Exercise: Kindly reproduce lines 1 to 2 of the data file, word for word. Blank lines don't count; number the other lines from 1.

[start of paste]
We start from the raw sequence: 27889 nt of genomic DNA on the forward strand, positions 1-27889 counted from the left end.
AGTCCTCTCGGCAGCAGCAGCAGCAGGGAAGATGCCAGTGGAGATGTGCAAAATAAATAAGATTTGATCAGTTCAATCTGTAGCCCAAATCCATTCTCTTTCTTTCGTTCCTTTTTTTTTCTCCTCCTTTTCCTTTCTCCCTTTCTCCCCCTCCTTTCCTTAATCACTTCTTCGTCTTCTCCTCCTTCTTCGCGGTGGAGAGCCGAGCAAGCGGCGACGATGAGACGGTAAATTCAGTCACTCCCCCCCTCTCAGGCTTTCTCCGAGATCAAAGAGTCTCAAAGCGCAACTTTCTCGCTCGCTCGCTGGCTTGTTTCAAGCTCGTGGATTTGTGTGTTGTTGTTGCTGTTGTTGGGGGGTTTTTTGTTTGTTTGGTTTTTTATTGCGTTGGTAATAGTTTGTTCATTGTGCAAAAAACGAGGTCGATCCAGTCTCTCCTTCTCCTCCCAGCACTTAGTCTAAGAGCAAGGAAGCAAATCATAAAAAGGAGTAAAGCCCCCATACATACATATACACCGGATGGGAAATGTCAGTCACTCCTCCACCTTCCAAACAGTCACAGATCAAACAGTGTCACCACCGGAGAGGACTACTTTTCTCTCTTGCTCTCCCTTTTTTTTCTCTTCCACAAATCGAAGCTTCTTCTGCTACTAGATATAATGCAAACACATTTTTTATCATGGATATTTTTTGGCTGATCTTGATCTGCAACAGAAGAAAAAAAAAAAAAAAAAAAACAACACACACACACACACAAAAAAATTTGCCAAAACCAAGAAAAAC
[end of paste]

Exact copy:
We start from the raw sequence: 27889 nt of genomic DNA on the forward strand, positions 1-27889 counted from the left end.
AGTCCTCTCGGCAGCAGCAGCAGCAGGGAAGATGCCAGTGGAGATGTGCAAAATAAATAAGATTTGATCAGTTCAATCTGTAGCCCAAATCCATTCTCTTTCTTTCGTTCCTTTTTTTTTCTCCTCCTTTTCCTTTCTCCCTTTCTCCCCCTCCTTTCCTTAATCACTTCTTCGTCTTCTCCTCCTTCTTCGCGGTGGAGAGCCGAGCAAGCGGCGACGATGAGACGGTAAATTCAGTCACTCCCCCCCTCTCAGGCTTTCTCCGAGATCAAAGAGTCTCAAAGCGCAACTTTCTCGCTCGCTCGCTGGCTTGTTTCAAGCTCGTGGATTTGTGTGTTGTTGTTGCTGTTGTTGGGGGGTTTTTTGTTTGTTTGGTTTTTTATTGCGTTGGTAATAGTTTGTTCATTGTGCAAAAAACGAGGTCGATCCAGTCTCTCCTTCTCCTCCCAGCACTTAGTCTAAGAGCAAGGAAGCAAATCATAAAAAGGAGTAAAGCCCCCATACATACATATACACCGGATGGGAAATGTCAGTCACTCCTCCACCTTCCAAACAGTCACAGATCAAACAGTGTCACCACCGGAGAGGACTACTTTTCTCTCTTGCTCTCCCTTTTTTTTCTCTTCCACAAATCGAAGCTTCTTCTGCTACTAGATATAATGCAAACACATTTTTTATCATGGATATTTTTTGGCTGATCTTGATCTGCAACAGAAGAAAAAAAAAAAAAAAAAAAACAACACACACACACACACAAAAAAATTTGCCAAAACCAAGAAAAAC